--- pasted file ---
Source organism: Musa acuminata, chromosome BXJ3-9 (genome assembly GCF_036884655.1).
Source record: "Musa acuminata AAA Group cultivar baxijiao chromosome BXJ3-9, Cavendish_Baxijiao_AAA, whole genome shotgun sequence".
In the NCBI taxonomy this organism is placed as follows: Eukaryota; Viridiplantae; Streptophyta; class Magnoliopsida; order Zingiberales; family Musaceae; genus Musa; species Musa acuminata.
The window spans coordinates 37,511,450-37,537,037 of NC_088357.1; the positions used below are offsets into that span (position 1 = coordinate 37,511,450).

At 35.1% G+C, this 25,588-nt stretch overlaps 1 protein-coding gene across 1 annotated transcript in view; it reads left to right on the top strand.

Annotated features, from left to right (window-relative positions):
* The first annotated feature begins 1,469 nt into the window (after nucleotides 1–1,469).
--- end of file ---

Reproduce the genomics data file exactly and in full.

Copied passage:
Source organism: Musa acuminata, chromosome BXJ3-9 (genome assembly GCF_036884655.1).
Source record: "Musa acuminata AAA Group cultivar baxijiao chromosome BXJ3-9, Cavendish_Baxijiao_AAA, whole genome shotgun sequence".
In the NCBI taxonomy this organism is placed as follows: Eukaryota; Viridiplantae; Streptophyta; class Magnoliopsida; order Zingiberales; family Musaceae; genus Musa; species Musa acuminata.
The window spans coordinates 37,511,450-37,537,037 of NC_088357.1; the positions used below are offsets into that span (position 1 = coordinate 37,511,450).

At 35.1% G+C, this 25,588-nt stretch overlaps 1 protein-coding gene across 1 annotated transcript in view; it reads left to right on the top strand.

Annotated features, from left to right (window-relative positions):
* The first annotated feature begins 1,469 nt into the window (after nucleotides 1–1,469).